Bioethics & Research Regulation

The Problem: 

Since the 1970’s, most U.S. research involving humans has been subject to a growing body of federal regulations (“the Common Rule”) that is intended to prevent harm and promote ethical research behavior. As a regulatory system, the Common Rule exhibits weaknesses in design and implementation. It:

  1. was adopted without a systematic effort to empirically assess the problem of harm to human research subjects;
  2. applies to multiple research disciplines without accounting for differences in the purposes, methods and risks of the research;
  3. deploys regulatory tools whose actual effectiveness in preventing human subject harm and abuse is unknown; and
  4. was implemented without new funding, and imposed largely unknown costs in money, lost research opportunities, researcher morale, and research efficacy.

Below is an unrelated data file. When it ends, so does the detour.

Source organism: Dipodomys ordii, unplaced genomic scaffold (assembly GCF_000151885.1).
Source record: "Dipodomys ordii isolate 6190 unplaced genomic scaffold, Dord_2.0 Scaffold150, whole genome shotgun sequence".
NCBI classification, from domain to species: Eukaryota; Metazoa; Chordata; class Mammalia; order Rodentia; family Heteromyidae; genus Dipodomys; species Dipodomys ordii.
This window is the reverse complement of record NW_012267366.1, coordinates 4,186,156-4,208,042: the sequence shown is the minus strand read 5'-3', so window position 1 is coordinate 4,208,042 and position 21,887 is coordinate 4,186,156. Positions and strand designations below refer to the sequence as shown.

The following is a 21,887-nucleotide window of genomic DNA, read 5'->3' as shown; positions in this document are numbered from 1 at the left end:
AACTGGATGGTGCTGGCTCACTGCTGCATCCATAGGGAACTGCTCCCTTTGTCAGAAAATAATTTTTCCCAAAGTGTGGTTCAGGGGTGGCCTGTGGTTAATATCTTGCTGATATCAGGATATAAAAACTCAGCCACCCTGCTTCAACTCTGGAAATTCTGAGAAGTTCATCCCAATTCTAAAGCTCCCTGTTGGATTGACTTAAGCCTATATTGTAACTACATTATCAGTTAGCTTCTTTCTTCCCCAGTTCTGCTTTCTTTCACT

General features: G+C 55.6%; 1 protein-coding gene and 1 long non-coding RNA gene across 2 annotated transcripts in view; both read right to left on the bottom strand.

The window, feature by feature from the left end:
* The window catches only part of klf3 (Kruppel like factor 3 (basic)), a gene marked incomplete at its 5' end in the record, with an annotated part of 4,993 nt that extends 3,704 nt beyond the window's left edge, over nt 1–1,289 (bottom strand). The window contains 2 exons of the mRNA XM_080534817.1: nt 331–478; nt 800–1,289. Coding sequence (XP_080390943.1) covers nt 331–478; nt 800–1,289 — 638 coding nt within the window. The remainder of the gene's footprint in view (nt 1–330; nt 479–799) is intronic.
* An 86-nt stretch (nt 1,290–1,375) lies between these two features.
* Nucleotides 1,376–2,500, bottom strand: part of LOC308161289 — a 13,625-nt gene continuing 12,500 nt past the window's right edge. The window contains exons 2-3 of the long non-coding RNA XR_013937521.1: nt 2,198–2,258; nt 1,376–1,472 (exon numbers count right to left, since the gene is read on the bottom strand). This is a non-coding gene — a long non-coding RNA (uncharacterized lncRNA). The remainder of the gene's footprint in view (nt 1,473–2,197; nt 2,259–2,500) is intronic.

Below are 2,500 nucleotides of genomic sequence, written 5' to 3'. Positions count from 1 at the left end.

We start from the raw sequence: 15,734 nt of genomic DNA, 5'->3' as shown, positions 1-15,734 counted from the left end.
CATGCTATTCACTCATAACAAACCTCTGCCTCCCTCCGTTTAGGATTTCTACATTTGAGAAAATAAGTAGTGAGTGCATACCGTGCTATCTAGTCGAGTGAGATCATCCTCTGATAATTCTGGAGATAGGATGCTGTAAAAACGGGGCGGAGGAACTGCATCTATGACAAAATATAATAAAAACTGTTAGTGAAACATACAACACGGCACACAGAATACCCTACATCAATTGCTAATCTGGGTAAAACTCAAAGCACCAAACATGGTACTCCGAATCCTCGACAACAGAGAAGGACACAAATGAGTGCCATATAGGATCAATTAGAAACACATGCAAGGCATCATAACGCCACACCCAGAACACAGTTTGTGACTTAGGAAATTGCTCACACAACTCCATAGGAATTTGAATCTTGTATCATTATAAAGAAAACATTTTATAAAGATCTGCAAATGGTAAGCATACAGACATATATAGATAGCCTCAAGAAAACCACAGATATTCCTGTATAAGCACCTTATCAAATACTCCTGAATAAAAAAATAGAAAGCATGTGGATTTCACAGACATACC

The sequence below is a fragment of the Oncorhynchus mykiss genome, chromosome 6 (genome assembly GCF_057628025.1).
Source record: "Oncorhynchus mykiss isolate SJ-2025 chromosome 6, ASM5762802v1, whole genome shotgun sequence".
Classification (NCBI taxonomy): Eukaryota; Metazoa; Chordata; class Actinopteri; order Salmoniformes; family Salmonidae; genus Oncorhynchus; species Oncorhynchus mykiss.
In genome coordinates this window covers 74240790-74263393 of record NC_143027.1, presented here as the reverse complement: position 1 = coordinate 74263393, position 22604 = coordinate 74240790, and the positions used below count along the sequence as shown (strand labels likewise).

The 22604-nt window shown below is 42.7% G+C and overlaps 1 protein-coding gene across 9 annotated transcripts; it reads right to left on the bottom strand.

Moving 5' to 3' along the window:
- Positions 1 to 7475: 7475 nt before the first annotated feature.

Our Work: 

Our purpose was to redefine the issue of human subject protection as one of effective and efficient regulation. Without questioning the goal of safe and ethical research practices, we will focus policy and research attention on the question of how the current system works, and what alternative approaches might work better. We addressed three questions:

  1. What do we know about the problem of harm and abuse in research?
  2. What do we know about how institutional review boards operate, how the protective tools they use actually work, and the costs and benefits the system provides?
  3. What are the alternatives to our current approach?

Learn more by visiting our project site.